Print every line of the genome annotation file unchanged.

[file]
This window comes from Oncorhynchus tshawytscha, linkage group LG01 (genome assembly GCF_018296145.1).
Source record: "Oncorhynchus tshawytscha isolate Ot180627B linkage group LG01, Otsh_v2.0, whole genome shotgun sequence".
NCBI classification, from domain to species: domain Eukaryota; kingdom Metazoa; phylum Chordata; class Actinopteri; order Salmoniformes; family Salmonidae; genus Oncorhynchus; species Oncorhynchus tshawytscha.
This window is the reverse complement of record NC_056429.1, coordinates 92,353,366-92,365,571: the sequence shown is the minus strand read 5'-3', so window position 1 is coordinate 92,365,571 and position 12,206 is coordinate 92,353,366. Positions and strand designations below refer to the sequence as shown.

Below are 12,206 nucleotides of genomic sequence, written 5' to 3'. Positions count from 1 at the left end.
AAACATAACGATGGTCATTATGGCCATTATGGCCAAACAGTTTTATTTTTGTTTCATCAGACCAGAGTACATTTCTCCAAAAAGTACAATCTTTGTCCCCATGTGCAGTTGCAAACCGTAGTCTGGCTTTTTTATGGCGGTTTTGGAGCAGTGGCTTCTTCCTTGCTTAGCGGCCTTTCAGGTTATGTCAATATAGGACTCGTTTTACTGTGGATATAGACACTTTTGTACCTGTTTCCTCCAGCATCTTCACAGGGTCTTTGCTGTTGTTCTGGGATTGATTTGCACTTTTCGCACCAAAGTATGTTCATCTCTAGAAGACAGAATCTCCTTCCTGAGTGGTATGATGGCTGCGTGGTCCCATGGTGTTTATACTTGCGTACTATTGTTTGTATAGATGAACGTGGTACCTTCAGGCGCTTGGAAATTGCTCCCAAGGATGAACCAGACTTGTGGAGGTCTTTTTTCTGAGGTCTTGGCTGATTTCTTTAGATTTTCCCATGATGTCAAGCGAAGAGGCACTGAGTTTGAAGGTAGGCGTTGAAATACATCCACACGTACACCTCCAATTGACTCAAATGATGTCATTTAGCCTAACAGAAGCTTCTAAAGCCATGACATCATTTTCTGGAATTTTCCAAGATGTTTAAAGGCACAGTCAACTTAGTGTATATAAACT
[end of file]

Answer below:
This window comes from Oncorhynchus tshawytscha, linkage group LG01 (genome assembly GCF_018296145.1).
Source record: "Oncorhynchus tshawytscha isolate Ot180627B linkage group LG01, Otsh_v2.0, whole genome shotgun sequence".
NCBI classification, from domain to species: domain Eukaryota; kingdom Metazoa; phylum Chordata; class Actinopteri; order Salmoniformes; family Salmonidae; genus Oncorhynchus; species Oncorhynchus tshawytscha.
This window is the reverse complement of record NC_056429.1, coordinates 92,353,366-92,365,571: the sequence shown is the minus strand read 5'-3', so window position 1 is coordinate 92,365,571 and position 12,206 is coordinate 92,353,366. Positions and strand designations below refer to the sequence as shown.

Below are 12,206 nucleotides of genomic sequence, written 5' to 3'. Positions count from 1 at the left end.
AAACATAACGATGGTCATTATGGCCATTATGGCCAAACAGTTTTATTTTTGTTTCATCAGACCAGAGTACATTTCTCCAAAAAGTACAATCTTTGTCCCCATGTGCAGTTGCAAACCGTAGTCTGGCTTTTTTATGGCGGTTTTGGAGCAGTGGCTTCTTCCTTGCTTAGCGGCCTTTCAGGTTATGTCAATATAGGACTCGTTTTACTGTGGATATAGACACTTTTGTACCTGTTTCCTCCAGCATCTTCACAGGGTCTTTGCTGTTGTTCTGGGATTGATTTGCACTTTTCGCACCAAAGTATGTTCATCTCTAGAAGACAGAATCTCCTTCCTGAGTGGTATGATGGCTGCGTGGTCCCATGGTGTTTATACTTGCGTACTATTGTTTGTATAGATGAACGTGGTACCTTCAGGCGCTTGGAAATTGCTCCCAAGGATGAACCAGACTTGTGGAGGTCTTTTTTCTGAGGTCTTGGCTGATTTCTTTAGATTTTCCCATGATGTCAAGCGAAGAGGCACTGAGTTTGAAGGTAGGCGTTGAAATACATCCACACGTACACCTCCAATTGACTCAAATGATGTCATTTAGCCTAACAGAAGCTTCTAAAGCCATGACATCATTTTCTGGAATTTTCCAAGATGTTTAAAGGCACAGTCAACTTAGTGTATATAAACT